'You Can't Deter People Who Are Fleeing For Their Lives': Attorneys Scramble After Sessions' Asylum Decision

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U.S. Attorney General Jeff Sessions makes a point during his speech at the Western Conservative Summit on June 8 in Denver. (David Zalubowski/AP)
U.S. Attorney General Jeff Sessions makes a point during his speech at the Western Conservative Summit on June 8 in Denver. (David Zalubowski/AP)

Editor's Note: This story includes descriptions of violence and language that some may find upsetting.

Immigration attorneys in Greater Boston are scrambling this week after a decision from U.S. Attorney General Jeff Sessions overturned a precedent determining who is eligible for asylum in the United States.

Survivors of domestic violence and gang persecution, in many cases, were considered legitimate candidates for asylum — until now.

Many immigration attorneys say the attorney general's decision is devastating.

Inside her office Tuesday, Sarah Sherman-Stokes, an immigration lawyer and associate director of the Immigrants' Rights and Human Trafficking Program at Boston University's School of Law, shuffled through a binder overflowing with case notes. She stopped to pull out a particular case involving two of her clients — a young brother and sister. In the wake of Sessions' action, she said, the siblings' chances of winning asylum in the U.S. just got a lot slimmer.

"They fled horrific gang violence in Central America," Sherman-Stokes said. "Both of their parents were murdered. One of my clients watched her mother die in front of her. They were murdered by gang members. And they will now face, I think, an uphill battle after this decision."

Many of Sherman-Stokes' clients are survivors of domestic violence or — like the brother and sister she described — fleeing targeted gang violence.

Sessions said the asylum system can be a loophole for people trying to enter the U.S., with some people falsely claiming they've been victims of domestic violence or gang violence. Even with legitimate claims of such violence, he said in a speech before immigration judges in Virginia, "asylum was never meant to alleviate all problems — even all serious problems — that people face every day all over the world."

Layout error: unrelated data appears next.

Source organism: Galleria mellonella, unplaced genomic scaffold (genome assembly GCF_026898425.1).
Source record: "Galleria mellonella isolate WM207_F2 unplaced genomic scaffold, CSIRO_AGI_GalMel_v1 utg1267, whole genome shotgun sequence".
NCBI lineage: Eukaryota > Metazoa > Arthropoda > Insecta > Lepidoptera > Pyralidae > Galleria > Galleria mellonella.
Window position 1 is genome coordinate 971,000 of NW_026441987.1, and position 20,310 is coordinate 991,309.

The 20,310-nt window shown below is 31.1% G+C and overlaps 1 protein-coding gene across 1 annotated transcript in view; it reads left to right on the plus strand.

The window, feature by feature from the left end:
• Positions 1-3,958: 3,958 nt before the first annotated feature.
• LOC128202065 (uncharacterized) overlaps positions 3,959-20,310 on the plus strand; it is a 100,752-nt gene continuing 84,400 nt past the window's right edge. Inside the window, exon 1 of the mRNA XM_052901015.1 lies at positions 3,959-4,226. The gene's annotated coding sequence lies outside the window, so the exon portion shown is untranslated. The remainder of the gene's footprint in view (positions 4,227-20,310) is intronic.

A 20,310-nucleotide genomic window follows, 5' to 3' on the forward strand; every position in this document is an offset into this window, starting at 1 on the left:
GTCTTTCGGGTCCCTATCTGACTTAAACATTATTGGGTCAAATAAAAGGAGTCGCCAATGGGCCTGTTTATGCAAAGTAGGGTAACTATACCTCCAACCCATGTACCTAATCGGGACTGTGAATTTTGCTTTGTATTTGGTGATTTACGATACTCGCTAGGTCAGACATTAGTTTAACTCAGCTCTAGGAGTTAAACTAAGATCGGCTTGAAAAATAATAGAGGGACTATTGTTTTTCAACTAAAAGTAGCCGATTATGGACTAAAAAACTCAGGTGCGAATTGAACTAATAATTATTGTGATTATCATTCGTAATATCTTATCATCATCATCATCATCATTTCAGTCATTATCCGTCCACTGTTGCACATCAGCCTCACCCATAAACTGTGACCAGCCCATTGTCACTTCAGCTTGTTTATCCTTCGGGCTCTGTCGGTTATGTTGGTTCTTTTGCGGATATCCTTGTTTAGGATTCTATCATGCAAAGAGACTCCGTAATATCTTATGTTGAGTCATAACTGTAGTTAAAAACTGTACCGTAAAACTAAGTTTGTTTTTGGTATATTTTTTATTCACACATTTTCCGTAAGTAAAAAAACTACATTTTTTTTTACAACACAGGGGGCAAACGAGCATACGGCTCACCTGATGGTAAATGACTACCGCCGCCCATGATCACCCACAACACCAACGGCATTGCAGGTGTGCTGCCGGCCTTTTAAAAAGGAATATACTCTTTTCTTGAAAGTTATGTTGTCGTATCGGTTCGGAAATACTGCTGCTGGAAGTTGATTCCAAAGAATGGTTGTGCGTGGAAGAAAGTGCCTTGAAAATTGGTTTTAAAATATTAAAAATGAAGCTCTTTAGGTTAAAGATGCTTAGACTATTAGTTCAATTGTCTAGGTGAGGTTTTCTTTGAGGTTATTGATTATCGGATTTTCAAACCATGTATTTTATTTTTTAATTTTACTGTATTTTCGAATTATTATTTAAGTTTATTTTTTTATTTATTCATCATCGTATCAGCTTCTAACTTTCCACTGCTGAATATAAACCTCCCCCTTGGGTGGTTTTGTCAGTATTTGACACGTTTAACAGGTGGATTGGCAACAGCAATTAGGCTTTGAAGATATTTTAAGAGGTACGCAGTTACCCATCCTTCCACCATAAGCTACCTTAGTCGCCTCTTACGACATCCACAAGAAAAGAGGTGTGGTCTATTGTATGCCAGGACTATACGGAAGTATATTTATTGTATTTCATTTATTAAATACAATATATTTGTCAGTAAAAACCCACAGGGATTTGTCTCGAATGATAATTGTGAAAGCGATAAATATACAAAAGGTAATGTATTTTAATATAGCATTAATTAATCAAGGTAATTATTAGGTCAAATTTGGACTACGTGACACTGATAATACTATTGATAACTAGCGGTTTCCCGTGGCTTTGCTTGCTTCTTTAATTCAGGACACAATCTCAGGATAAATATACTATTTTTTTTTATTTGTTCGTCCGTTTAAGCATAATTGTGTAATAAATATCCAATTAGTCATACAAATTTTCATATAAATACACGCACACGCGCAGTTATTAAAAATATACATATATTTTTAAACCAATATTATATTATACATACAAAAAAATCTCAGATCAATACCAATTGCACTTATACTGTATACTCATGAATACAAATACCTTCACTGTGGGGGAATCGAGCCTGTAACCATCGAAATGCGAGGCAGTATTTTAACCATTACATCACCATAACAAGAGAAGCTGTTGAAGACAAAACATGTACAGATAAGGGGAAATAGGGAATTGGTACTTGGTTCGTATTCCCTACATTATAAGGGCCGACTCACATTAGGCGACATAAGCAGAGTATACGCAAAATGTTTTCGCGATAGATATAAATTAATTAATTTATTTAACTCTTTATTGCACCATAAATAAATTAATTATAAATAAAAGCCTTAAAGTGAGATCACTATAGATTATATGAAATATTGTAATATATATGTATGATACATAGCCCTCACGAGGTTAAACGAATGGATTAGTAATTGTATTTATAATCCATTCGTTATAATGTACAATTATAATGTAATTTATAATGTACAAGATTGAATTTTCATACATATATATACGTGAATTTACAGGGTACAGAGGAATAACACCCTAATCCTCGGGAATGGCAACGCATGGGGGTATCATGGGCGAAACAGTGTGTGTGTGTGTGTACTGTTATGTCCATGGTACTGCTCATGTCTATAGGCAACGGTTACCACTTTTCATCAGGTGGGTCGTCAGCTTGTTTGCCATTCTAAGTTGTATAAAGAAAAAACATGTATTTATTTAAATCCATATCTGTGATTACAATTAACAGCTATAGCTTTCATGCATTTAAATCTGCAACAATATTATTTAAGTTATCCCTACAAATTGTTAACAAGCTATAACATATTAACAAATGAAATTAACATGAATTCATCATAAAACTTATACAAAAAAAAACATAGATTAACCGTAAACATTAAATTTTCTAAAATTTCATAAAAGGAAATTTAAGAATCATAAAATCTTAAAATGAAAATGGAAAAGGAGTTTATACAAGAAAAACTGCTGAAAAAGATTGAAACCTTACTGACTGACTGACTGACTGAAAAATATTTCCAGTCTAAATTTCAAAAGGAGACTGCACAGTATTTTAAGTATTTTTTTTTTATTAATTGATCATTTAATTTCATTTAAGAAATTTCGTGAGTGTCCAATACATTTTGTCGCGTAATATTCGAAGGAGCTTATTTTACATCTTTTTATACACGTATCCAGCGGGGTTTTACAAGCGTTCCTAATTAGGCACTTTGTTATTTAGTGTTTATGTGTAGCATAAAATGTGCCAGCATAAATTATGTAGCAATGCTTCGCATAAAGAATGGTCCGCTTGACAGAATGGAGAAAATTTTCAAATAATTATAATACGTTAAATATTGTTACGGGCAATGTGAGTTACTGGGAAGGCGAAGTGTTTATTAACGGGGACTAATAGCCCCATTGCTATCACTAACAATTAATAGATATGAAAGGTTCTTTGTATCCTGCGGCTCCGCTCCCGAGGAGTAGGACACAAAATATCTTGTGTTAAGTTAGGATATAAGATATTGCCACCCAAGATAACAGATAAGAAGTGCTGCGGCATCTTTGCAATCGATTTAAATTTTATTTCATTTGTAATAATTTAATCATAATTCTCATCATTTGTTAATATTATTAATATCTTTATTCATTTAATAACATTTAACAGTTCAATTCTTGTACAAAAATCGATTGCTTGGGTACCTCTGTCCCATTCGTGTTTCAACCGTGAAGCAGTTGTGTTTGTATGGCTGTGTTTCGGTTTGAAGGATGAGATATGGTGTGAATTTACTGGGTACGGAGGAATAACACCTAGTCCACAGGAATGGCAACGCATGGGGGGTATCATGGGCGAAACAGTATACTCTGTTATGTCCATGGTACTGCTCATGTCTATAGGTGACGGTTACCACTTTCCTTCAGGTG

His new guidance, Sessions said, will deter people from coming to the U.S. without authorization.

"The world will know what our rules are, and great numbers will no longer undertake this dangerous journey," he said Monday, "... a virtuous cycle will be created, rather than a vicious cycle of expanding illegality."

Sherman-Stokes disagrees.

"The problem with deterrence is that you can't deter people who are fleeing for their lives," she said. "These are people who come to the United States not on a whim, not because they simply want a better job or a nicer home. They come here because they have no other choice."


When a person applies for asylum in the U.S., they have to prove they have a credible fear of returning to their own country based on specific categories. So, maybe they have been persecuted because of race, religion, nationality, political opinion or membership in a particular social group. This last category, "membership in a particular social group," is where attorneys had been successful in arguing domestic violence and gang violence cases.

Deborah Anker has been working on asylum cases with domestic violence survivors for decades. She's the founder and director of the Harvard Law School Immigration and Refugee Clinical Program. Anker said the decision from Sessions is a big blow, but she believes attorneys can still prove the need for asylum in some cases. But, she said, it's going to take a lot more work.

"I think we will be very careful to submit extensive country condition evidence, condition evidence about the positions of different governments regarding women, and we'll be thinking through, carefully, other grounds for protection."

For instance, if a woman reports domestic violence and speaks out against it, maybe she qualifies for asylum based on political opinion.

Still, other immigration attorneys in Greater Boston aren't very hopeful. Susan Roses said she feels like a crucial tool has been eliminated.

"This decision was anticipated, but it has really tragic effects for a lot of my clients," she said. "I have to go over my case files and look at exactly how many people, but I know I have at least five clients whose legal theories I'm going to have to drastically change."

Roses said attorneys have been using Facebook groups to brainstorm new legal strategies following the decision.

One of her clients, a Honduran woman, immediately came to mind when she heard about Sessions' decision. The woman was married for 30 years and, Roses said, endured severe abuse from her husband. She was beaten, cut with a machete and repeatedly raped. Roses had believed her client was almost guaranteed to win asylum. But that's changed.

"I don't know what my new strategy is going to be," she said. "Maybe it's going to be something involving the convention against torture, I don't know. I don't know what other strategy or what kind of particular social group to fit her in, in order to win it."

Roses expects an appeal to the attorney general's decision soon. Until then, she said it's time to think creatively.

This segment aired on June 13, 2018.


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Shannon Dooling Investigative Reporter
Shannon Dooling was an investigative reporter at WBUR, focused on stories about immigration and criminal justice.



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